Roy's Natural Market: So Long to the Man with Wheat Grass Miracles

Used to get a lot of sore throats, from, well, let's just call it "cigarette" smoking. That was back in the '80s when I, well, let's just say smoked. Invariably, the tickle in my throat would progress to soreness, which would progress to a head cold, which would progress to a chest cold, which wouldn't progress but would stay stuck in my lungs for weeks at a time. To avoid being so progressive, at first tickle, I would visit Roy's Nutrition Center in Preston Royal shopping center, the first health food store I'd ever known, which after 42 years in business is closing its doors on August 15 .

It was there that I would get a shot of wheat grass, chasing down its terrible fresh-mowed lawn taste with a small glass of freshly juiced organic carrots. Not that I knew what organic meant; just thought it had to be better, because it was more expensive.

I have invoked this folk remedy many times over the last 30 years, and I bet it stopped my cold dead in its tracks oh, 75 percent of the time. The woman who squeezed me back to health, Debbie Stevenson, has worked at Roy's for the last 16 years, but sadly not after Roy Beard, 80, officially retires and moves to Nebraska to live with his daughter and her family.

"I've gone through depression and every emotion imaginable," Stevenson told me as she made me a commemorative carrot juice today. "But I am just happy for Roy now that he will be with his family."

On occasion, I would get my wheat grass from some other juice bar, straying from Roy's, mostly because the place was closed on Saturdays. Turns out for good reason: He's a 7th Day Adventist, a religion that focuses on healthy eating, which is what drew him into the nutrition biz in the first place. Roy's was the real deal, a mom-and-pop shop for vitamins, minerals, homeopathic remedies, organic fruits, vegetables and the latest health craze brought here by Beard from other parts of the health-food world. Beard claims several nutritional firsts for Dallas -- first to introduce Dallas to the smoothie, Dannon yogurt, Dr. Atkins diet, alfalfa sprouts, fiber noodles and ear candles (whatever that is), to name a few. His shop's window currently has pitches for a fat-loss patch, a reflexologist and something guaranteed to give you long eyelashes in 21 days. "I always kept my antennae out," he told me.

His place always smelled like wheat germ -- or what I supposed wheat germ smelled like. When attempting to diet, or worse, "eat healthy," I would go there for lunch and order the same thing every time: a protein plate -- scoop of egg salad, scoop of chicken salad, scoop of tuna salad -- placed over a bed of lettuce and topped with yogurt dressing. Oh, and that's another thing, "No one else was doing frozen yogurt in the '70s," he said, though he didn't capitalize on it or envision "fro-yo's" current Pinkberry, Yogilicious, I Heart Yogurt renaissance.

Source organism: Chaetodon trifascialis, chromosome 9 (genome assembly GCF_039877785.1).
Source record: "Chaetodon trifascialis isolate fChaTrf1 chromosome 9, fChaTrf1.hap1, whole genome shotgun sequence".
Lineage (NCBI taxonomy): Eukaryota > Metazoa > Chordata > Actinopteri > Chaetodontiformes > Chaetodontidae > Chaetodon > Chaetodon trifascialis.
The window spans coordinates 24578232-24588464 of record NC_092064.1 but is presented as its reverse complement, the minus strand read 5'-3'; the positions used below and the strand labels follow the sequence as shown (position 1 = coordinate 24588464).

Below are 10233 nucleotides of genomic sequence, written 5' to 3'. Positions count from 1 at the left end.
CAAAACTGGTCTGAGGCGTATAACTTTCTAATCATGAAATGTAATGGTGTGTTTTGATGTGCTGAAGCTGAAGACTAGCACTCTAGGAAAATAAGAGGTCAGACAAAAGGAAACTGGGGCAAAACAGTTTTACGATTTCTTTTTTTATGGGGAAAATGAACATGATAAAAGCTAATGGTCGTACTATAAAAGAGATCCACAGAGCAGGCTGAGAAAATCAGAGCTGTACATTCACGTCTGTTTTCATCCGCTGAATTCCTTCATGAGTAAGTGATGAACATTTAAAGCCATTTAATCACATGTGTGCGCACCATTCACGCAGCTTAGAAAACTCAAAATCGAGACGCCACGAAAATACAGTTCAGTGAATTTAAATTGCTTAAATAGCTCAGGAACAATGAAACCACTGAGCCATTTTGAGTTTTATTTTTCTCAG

Although some claim Roy's was the first health food store in Dallas, Roy seems averse to that label, thinking of himself rather as an early settler who sank his ginger roots into the local soil beneath the Majestic Theater marquis in 1968, long before Whole Foods was even an Austin hippie's dream.

Not that he wasn't fully aware of Whole Foods before they came into his territory in the mid-'80s: "They took 20 percent of my business when they came to town," he recalled, "though we have learned to coexist."

From downtown, he moved locations close to SMU, and finally landed in Preston Royal in 1980. But his was always a niche market, a specialty store, where loyal customers bonded with him and sought out his advice. Though he did change the name of the store to Roy's Natural Market more than a decade ago (the old name, however, is still on the storefront) to seem more trendy, Whole Foods is what made nutrition and organic foods hip, upscale. "Health food has gone mainstream," he said, "Why even Walmart is selling organics and natural foods now."

But with the death of his wife (she ran the business with him) and the termination of his lease, he figured "it has been a good run" and was time to close up shop. His customers have spent the last week saying their goodbyes and paying their respects to him and the store, which is another reason I went to Roy's today: One last protein plate. One last carrot juice. One last blast of wheat grass? No to the wheat grass. I quit smoking.

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Mark Donald
Contact: Mark Donald

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